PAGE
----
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Text: Michael Todt. Articel from the February 2014 issue of Compleat Golfer Magazine.

The online age has changed the face of betting and, in the case of golf, capitalised on a sport with an existing reputation for it. But despite the high stakes, the dark cloud of match-fixing remains at arm’s length.

The online age has changed the face of betting and in the case of golf capitalised on a sport with an existing reputation for itBetting, in any context, has the potential to polarise moral opinion, and golf is no different in this regard. Some may think little of it, and even consider it an essential when they peg it up against their mates on a Saturday afternoon. However, there is an inescapable stigma associated with gambling, and many justifiably point to the pitfalls involved.

But just how far-reaching is betting in the sport of golf, both internally and externally?

The 2012 Nelson Mandela Championship at Royal Durban Golf Club provided my first glimpse of it within the professional game. Unfortunately, the weather wasn’t playing ball that week and, for a second straight day, the opening round of the eagerly anticipated co-sanctioned event had to be postponed. It was frustrating for all involved that a tournament staged in honour of our national icon was descending into a farce, and it left players, officials and media with precious little to do.

After submitting features on rainfall numbers, arbitrary statistics and anything else I could think of to give the working day some meaning, I linked up with a mate for lunch at the Suncoast Hotel. As we exited the restaurant afterwards, we found ourselves edging towards the casino and, once inside, I was in for quite a surprise.

There was little shock-horror when the dealer scooped my chips for a fourth successive hand at the blackjack table, but what did take me aback was whose chips he scooped next – and the size of the stack. It was a rather well-known golfer from the very event I was reporting on, and he was gambling hefty amounts of money! I suddenly looked around, and was astonished to see the number of players clamouring around roulette tables or rhythmically inserting coins into the slots.

My very presence at the casino naturally rendered any judgements of these guys hypocritical, and in no way would I presume to tell anyone how they should spend their time and money.

“What took me aback was whose chips he scooped next – and the size of the stack.”

But it did raise a pertinent question. Is there a culture of gambling among golfers? More so than with players from other sports?

Walter Hagen was one of the first players to attract significant amounts of cash to the game.One of the pioneers of the high-roller, rock-star image in golf was Walter Hagen, and the likes of Ray Floyd, Lee Trevino, John Daly and Chi-Chi Rodriguez have all since con-tributed to a legacy of hustling and hoodwinking. Many of their legendary anecdotes are light-hearted, championed by fans and biographies. But did their thirst for a flutter actually put them in the minority?

“I would definitely say there is a culture of gambling in golf,” commented SunshineTour professional Ryan Strauss.” There are always bets on the course. You see it a lot at amateur level too, even if it’s just a betterball, your own individual score, units or things like that. And among the pros, you see a lot of the guys having a bet, be it on golf, or online with horse racing and other sports.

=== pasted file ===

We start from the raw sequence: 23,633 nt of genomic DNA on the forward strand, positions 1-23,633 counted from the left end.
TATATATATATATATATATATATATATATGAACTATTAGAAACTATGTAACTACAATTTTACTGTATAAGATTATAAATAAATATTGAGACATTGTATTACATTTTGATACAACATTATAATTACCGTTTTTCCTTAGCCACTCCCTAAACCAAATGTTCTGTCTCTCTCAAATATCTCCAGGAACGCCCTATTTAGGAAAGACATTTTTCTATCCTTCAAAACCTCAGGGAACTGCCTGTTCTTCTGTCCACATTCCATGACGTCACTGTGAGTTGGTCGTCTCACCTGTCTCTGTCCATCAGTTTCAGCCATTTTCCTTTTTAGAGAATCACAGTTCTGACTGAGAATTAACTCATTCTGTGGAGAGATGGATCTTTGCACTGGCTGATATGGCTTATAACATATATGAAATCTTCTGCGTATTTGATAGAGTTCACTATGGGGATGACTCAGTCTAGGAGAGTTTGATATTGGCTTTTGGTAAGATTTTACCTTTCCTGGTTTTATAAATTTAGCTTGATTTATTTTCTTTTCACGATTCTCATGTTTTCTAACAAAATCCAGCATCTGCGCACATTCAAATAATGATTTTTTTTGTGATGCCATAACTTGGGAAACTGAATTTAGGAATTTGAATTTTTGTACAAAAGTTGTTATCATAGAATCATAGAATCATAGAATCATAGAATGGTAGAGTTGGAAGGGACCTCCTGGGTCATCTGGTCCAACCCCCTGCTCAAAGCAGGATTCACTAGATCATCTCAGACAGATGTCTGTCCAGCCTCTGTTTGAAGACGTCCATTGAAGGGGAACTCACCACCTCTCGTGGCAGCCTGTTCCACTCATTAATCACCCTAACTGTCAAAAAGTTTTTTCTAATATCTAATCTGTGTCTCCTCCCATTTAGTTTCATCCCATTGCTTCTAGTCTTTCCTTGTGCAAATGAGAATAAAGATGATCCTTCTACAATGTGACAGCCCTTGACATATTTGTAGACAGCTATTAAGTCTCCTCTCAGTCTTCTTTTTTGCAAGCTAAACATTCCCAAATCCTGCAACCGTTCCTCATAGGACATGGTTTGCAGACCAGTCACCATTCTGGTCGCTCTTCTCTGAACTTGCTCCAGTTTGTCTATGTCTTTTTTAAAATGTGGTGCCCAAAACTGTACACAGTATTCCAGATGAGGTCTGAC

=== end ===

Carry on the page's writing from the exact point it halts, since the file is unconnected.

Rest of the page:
“As a professional, a game of golf might be a bit boring or aimless if there isn’t something on the line,” he continued.”  You’re always playing for money – it’s your livelihood. So when you are playing socially or having a practice round, I think it’s a good thing to have some money on the game so that there is a bit of pressure on. It forces you to concentrate like you would do in a tournament scenario.”

Whatever the extent of internal betting by players, it comprises only a fraction of global monies wagered on the game. Online betting has revolutionised the industry for bookmakers and punters alike, and golf, like numerous other sports, has seen the number and scale of bets soar exponentially in the last decade.

Joshua Chiwanga is the senior sports trader at World Sports Betting, one of South Africa’s leading

“The money keeps coming in, especially online or off mobile devices.” – Joshua Chiwanga, sports trader


online sports books, and he was able to provide some rationale for the resounding impact of online and mobile betting.

While still a club pro, Lee Trevino made money placing wagers on head-to-head matches.“For us, our biggest takings are on horse racing, football and rugby,”he noted.” But in terms of golf, the advent of the online age has increased both our client base and the volume of bets tremendously. I don’t want to say that golf is a rich man’s sport, but it is definitely an expensive game and a commercial one.

“Many businessmen clinch deals out on the course, so you generally find that golf is associated with the more affluent. And online betting has really helped to reach out to them, making it easy for them to open their account either on their computers or on their mobiles.

“Imagine someone walking in and handing over R10 000 in cash over the counter for someone to win.  It’s rare, and that’s what online betting has brought in. It’s also brought in the crucial element of confidentiality. You bet on your own, in your own time, and discreetly,” Chiwanga added.

The medium through which one can place their bet is not the only element to have evolved in recent years. The days of only being able to bet on a winner are long gone, and a plethora of options are now at the punter’s disposal each time he or she looks to lay down some money on an upcoming tournament.

“The dynamic of sports betting has changed so much since online betting came into being,” explained Sedley Barr, a well-known private bookmaker in South Africa. “Besides outright betting, you can put money down on things like 18-hole match bets, tournament match bets, nationality of winner, players to finish top four or five, missing or making the cut, leader for each day, and so much more. You can even pair players together and bet on who will beat the other.”